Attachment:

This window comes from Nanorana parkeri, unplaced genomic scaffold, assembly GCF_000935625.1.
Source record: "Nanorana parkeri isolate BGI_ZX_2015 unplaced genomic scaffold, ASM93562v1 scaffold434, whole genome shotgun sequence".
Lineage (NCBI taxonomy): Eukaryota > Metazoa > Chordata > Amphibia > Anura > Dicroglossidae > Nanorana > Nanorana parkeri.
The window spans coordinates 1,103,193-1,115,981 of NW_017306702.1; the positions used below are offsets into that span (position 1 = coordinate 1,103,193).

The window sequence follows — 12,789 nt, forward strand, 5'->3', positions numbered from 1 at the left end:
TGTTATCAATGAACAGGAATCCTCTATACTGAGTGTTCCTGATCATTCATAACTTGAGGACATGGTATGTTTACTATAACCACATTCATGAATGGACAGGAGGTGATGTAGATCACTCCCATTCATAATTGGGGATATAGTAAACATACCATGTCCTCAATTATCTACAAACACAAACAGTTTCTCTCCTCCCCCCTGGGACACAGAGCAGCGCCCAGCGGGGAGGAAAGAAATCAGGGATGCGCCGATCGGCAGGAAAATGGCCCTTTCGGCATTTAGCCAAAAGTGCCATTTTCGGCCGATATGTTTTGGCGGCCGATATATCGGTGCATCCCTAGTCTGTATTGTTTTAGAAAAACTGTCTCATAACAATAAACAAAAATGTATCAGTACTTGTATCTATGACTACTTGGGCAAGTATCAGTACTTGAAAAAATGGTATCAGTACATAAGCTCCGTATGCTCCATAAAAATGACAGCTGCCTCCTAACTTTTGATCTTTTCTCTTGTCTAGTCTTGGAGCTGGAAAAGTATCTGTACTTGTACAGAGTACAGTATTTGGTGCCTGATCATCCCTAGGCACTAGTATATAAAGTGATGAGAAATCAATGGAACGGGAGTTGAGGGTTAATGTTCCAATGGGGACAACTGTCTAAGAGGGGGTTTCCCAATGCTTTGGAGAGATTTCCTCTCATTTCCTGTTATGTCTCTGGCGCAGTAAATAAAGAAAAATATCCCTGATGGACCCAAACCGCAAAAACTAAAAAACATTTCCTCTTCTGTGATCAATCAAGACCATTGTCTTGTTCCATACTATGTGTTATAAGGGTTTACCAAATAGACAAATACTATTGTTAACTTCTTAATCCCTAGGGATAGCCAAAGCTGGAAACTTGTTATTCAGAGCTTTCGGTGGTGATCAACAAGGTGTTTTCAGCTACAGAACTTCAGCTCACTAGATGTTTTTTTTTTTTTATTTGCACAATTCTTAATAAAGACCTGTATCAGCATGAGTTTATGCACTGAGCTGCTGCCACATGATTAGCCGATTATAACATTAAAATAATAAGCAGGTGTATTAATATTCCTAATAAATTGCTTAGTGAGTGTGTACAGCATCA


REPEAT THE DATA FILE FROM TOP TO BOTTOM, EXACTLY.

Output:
This window comes from Nanorana parkeri, unplaced genomic scaffold, assembly GCF_000935625.1.
Source record: "Nanorana parkeri isolate BGI_ZX_2015 unplaced genomic scaffold, ASM93562v1 scaffold434, whole genome shotgun sequence".
Lineage (NCBI taxonomy): Eukaryota > Metazoa > Chordata > Amphibia > Anura > Dicroglossidae > Nanorana > Nanorana parkeri.
The window spans coordinates 1,103,193-1,115,981 of NW_017306702.1; the positions used below are offsets into that span (position 1 = coordinate 1,103,193).

The window sequence follows — 12,789 nt, forward strand, 5'->3', positions numbered from 1 at the left end:
TGTTATCAATGAACAGGAATCCTCTATACTGAGTGTTCCTGATCATTCATAACTTGAGGACATGGTATGTTTACTATAACCACATTCATGAATGGACAGGAGGTGATGTAGATCACTCCCATTCATAATTGGGGATATAGTAAACATACCATGTCCTCAATTATCTACAAACACAAACAGTTTCTCTCCTCCCCCCTGGGACACAGAGCAGCGCCCAGCGGGGAGGAAAGAAATCAGGGATGCGCCGATCGGCAGGAAAATGGCCCTTTCGGCATTTAGCCAAAAGTGCCATTTTCGGCCGATATGTTTTGGCGGCCGATATATCGGTGCATCCCTAGTCTGTATTGTTTTAGAAAAACTGTCTCATAACAATAAACAAAAATGTATCAGTACTTGTATCTATGACTACTTGGGCAAGTATCAGTACTTGAAAAAATGGTATCAGTACATAAGCTCCGTATGCTCCATAAAAATGACAGCTGCCTCCTAACTTTTGATCTTTTCTCTTGTCTAGTCTTGGAGCTGGAAAAGTATCTGTACTTGTACAGAGTACAGTATTTGGTGCCTGATCATCCCTAGGCACTAGTATATAAAGTGATGAGAAATCAATGGAACGGGAGTTGAGGGTTAATGTTCCAATGGGGACAACTGTCTAAGAGGGGGTTTCCCAATGCTTTGGAGAGATTTCCTCTCATTTCCTGTTATGTCTCTGGCGCAGTAAATAAAGAAAAATATCCCTGATGGACCCAAACCGCAAAAACTAAAAAACATTTCCTCTTCTGTGATCAATCAAGACCATTGTCTTGTTCCATACTATGTGTTATAAGGGTTTACCAAATAGACAAATACTATTGTTAACTTCTTAATCCCTAGGGATAGCCAAAGCTGGAAACTTGTTATTCAGAGCTTTCGGTGGTGATCAACAAGGTGTTTTCAGCTACAGAACTTCAGCTCACTAGATGTTTTTTTTTTTTTATTTGCACAATTCTTAATAAAGACCTGTATCAGCATGAGTTTATGCACTGAGCTGCTGCCACATGATTAGCCGATTATAACATTAAAATAATAAGCAGGTGTATTAATATTCCTAATAAATTGCTTAGTGAGTGTGTACAGCATCA